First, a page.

From the 36 samples sent to the CDC for testing, 38.8% (n = 14) were found to be positive, 52.7% (n = 19) were negative, and 8.3% (n = 3) had equivocal results (Table 1).

As shown in Table 2, overall accuracy of the InBios IgG kit with CDC results was 91.7%, with 92.8% sensitivity (95%CI = 64.1%-99.6%) and 90.9% specificity (95%CI = 69.3%-98.4%); of these results, 13.3 % were false positive and 4.8% were false negative. The Euroimmune EIA showed overall accuracy of 88.8 %, with a sensitivity of 100% (95%CI = 73.2%-100%) and specificity of 81.8 % (95%CI = 58.9%-94%); of these results, 22.2% were false positives and none were false negative. The Euroimmune IFA showed an overall concordance of 94.4%, with a sensitivity of 100% (95%CI = 73.2%-100%) and specificity of 90.9% (95%CI = 69.3%-98.4%); of these results, 12.5% were false positive and none were false negative.

None of the commercial kits nor the in-house CDC assay showed cross-reactivity with the samples positive for dengue antibodies (Table 1).


CHIKV spread extensively throughout Central and South America during 2014. As a result, a high proportion of the population in these areas is at risk of developing chronic inflammatory rheumatism, which can lead to persistent incapacitation (4, 5). Correct diagnosis and management requires affordable and reliable laboratory testing tools.

This comparison of three commercially-available kits for detection of IgG antibodies against CHIKV to the CDC in-house CHIKV IgG ELISA, showed acceptable sensitivity (92.8%-100%) and specificity (81.8%-90.9%). However, the significant number of false-positives (12.5%-22%), particularly with the EIAs, indicates that further evaluations are needed to fully understand the limitations of the assays for clinical use.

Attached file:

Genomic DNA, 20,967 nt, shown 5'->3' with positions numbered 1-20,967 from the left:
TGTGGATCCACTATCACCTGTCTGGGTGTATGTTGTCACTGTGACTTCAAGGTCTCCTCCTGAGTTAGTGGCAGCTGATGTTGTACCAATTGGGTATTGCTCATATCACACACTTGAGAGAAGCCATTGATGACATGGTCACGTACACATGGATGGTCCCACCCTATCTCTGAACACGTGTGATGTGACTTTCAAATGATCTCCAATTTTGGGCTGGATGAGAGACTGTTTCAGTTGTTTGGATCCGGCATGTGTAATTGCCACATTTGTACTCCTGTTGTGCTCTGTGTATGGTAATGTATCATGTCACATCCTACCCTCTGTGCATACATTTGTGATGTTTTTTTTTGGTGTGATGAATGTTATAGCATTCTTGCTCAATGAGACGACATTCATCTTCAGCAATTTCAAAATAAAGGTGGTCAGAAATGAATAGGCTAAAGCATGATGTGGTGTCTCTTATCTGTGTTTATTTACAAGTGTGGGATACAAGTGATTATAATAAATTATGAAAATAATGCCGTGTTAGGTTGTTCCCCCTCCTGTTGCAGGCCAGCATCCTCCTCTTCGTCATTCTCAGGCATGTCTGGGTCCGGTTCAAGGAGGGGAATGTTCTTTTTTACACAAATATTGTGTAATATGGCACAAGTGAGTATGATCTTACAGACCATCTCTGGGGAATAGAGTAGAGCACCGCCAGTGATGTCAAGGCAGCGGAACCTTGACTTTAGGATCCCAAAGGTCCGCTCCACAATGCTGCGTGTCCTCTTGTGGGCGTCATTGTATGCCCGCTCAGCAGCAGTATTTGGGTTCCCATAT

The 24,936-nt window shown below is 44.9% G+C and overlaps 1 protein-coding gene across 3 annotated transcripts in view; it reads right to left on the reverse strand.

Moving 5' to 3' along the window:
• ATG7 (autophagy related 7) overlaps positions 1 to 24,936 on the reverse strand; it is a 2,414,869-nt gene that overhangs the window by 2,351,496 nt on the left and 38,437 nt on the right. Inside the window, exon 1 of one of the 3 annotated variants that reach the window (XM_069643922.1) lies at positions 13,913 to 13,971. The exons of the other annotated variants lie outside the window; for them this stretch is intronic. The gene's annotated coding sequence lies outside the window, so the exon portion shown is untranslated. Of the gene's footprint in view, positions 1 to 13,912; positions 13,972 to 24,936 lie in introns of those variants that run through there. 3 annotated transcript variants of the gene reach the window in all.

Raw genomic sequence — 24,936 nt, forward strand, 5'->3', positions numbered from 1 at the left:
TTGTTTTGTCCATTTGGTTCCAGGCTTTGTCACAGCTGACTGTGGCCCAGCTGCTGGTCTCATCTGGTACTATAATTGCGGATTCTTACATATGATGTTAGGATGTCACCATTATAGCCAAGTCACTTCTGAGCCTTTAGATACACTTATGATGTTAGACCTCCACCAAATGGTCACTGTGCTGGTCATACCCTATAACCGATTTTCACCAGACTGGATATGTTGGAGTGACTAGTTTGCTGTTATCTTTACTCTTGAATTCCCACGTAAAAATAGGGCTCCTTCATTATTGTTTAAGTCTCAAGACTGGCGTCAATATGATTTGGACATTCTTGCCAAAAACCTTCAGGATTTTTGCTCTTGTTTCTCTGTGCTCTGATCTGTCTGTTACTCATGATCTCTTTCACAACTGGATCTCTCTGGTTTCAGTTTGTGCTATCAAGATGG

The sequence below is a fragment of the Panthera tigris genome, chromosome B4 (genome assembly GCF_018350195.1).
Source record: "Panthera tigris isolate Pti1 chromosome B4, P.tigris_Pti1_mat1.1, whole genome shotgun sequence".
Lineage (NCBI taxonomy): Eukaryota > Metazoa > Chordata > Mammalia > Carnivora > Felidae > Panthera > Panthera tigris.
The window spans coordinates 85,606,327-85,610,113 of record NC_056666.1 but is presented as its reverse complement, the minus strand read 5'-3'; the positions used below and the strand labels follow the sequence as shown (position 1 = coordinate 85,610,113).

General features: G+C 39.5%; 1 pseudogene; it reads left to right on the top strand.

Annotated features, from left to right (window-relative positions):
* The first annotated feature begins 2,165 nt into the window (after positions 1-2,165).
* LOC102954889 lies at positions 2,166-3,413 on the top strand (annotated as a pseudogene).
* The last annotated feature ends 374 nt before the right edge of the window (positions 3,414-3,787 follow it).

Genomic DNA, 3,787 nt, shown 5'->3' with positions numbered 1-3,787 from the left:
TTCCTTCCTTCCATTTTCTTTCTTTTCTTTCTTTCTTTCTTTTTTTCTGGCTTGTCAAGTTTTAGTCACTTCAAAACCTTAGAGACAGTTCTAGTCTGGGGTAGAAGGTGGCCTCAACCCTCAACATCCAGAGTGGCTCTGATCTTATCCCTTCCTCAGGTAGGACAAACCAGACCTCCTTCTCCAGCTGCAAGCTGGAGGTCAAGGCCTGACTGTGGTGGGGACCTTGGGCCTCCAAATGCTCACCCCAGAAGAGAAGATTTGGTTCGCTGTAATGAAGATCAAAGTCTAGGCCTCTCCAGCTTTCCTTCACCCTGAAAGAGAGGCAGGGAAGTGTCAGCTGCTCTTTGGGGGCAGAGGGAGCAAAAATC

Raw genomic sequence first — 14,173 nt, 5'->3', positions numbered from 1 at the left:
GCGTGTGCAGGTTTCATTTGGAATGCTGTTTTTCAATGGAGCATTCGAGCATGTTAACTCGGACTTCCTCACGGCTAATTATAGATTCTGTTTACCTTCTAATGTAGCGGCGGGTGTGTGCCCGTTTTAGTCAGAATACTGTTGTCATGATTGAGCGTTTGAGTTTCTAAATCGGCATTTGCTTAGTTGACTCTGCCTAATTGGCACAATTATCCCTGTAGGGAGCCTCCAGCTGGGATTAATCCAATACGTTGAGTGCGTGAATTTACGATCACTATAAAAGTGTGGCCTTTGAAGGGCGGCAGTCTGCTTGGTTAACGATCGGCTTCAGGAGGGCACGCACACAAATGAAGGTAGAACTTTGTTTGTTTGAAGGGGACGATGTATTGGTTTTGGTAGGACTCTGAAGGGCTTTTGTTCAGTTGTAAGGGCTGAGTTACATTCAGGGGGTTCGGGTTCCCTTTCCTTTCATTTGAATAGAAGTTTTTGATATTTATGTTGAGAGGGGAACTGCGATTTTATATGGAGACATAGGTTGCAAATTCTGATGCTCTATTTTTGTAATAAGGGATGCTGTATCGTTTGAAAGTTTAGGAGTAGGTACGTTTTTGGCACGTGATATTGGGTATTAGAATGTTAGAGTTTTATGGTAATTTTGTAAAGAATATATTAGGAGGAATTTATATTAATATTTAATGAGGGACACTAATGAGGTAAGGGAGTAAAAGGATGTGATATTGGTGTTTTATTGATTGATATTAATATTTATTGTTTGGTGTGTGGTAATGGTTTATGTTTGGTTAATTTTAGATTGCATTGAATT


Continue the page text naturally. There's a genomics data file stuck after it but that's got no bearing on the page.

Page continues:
To our knowledge, very few published studies have assessed commerciallyavailable tools and verified protocols for diagnostics of CHIKV infection, especially IgG antibody detection. However, our results are consistent with previous evaluations (10). Although this study included only a small number of samples, its findings demonstrated the importance of evaluating commercial kits, especially when the medium and long-term impact of an emerging disease is unclear.

Conflict of interests: None declared.

Disclaimer. Authors hold sole responsibility for the views expressed in the manuscript, which may not necessarily reflect the opinion or policy of CARPHA, CDC, the RPSP/PAJPH and/or PAHO.


(1.) Leparc-Goffart I, Nougairede A, Cassadou S, Prat C, de Lamballerie X. Chikungunya in the Americas. Lancet. 2014;383:514.

(2.) Pan American Health Organization. Number of reported cases of chikungunya fever in the Americas-EW 45. Available from: www. Accessed on 14 November 2015.

(3.) Cardona-Ospina JA, Henao-SanMartin V, Paniz-Mondolfi AE, Rodriguez-Morales AJ. Mortality and fatality due to chikungunya virus infection in Colombia. J Clin Virol. 2015;70:14-5.

(4.) Weaver SC, Lecuit M. Chikungunya virus and the global spread of a mosquito-borne disease. N Engl J Med. 2015;372:1231-9.

(5.) Rodriguez-Morales AJ, Cardona-Ospina JA, Villamil-Gomez W, Paniz-Mondolfi AE. How many patients with post-chikungunya chronic inflammatory rheumatism can we expect in the new endemic areas of Latin America? Rheumatol Int. 2015;35(12):2091-4.

(6.) Burt F, Chen W, Mahalingam S. Chikungunya virus and arthritic disease. Lancet. 2014;14:789-90.

(7.) Cardona-Ospina JA, Vera-Polania F, Rodriguez-Morales AJ. Chikungunya or not, differential diagnosis and the importance of laboratory confirmation for clinical and epidemiological research: comment on the article by Rosario et al. Clin Rheumatol. 2015; 35(3):829-30.

(8.) Miner JJ, Aw Yeang HX, Fox JM, Taffner S, Malkova ON, Oh ST, et al. Chikungunya viral arthritis in the United States: a mimic of seronegative rheumatoid arthritis. Arthritis Rheumatol. 2015;67:1214-20.

(9.) Johnson AJ, Martin DA, Karabatsos N, Roehrig JT. Detection of anti-arboviral immunoglobulin G by using a monoclonal antibody-based capture enzyme-linked immunosorbent assay. J Clin Microbiol. 2000;38:1827-31.

(10.) Prat CM, Flusin O, Panella A, Tenebray B, Lanciotti R, Leparc-Goffart I. Evaluation of commercially available serologic diagnostic tests for chikungunya virus. Emerg Infect Dis. 2014; 20:2129-32.

Manuscript received on 27 November 2015. Revised version accepted for publication on 13 July 2016.

Pablo M. De Salazar, [1] Anne Marie Valadere, [1] Christin H. Goodman, [2] and Barbara W. Johnson [2]

[1] Caribbean Public Health Agency, Port of Spain, Trinidad and Tobago. Send correspondence to: Pablo De Salazar,

[2] Centers for Disease Control and Prevention, Division of Vector-Borne Diseases, Fort Collins, Colorado, United States of America.
TABLE 1. Results of serologic diagnostic testing of 36 serum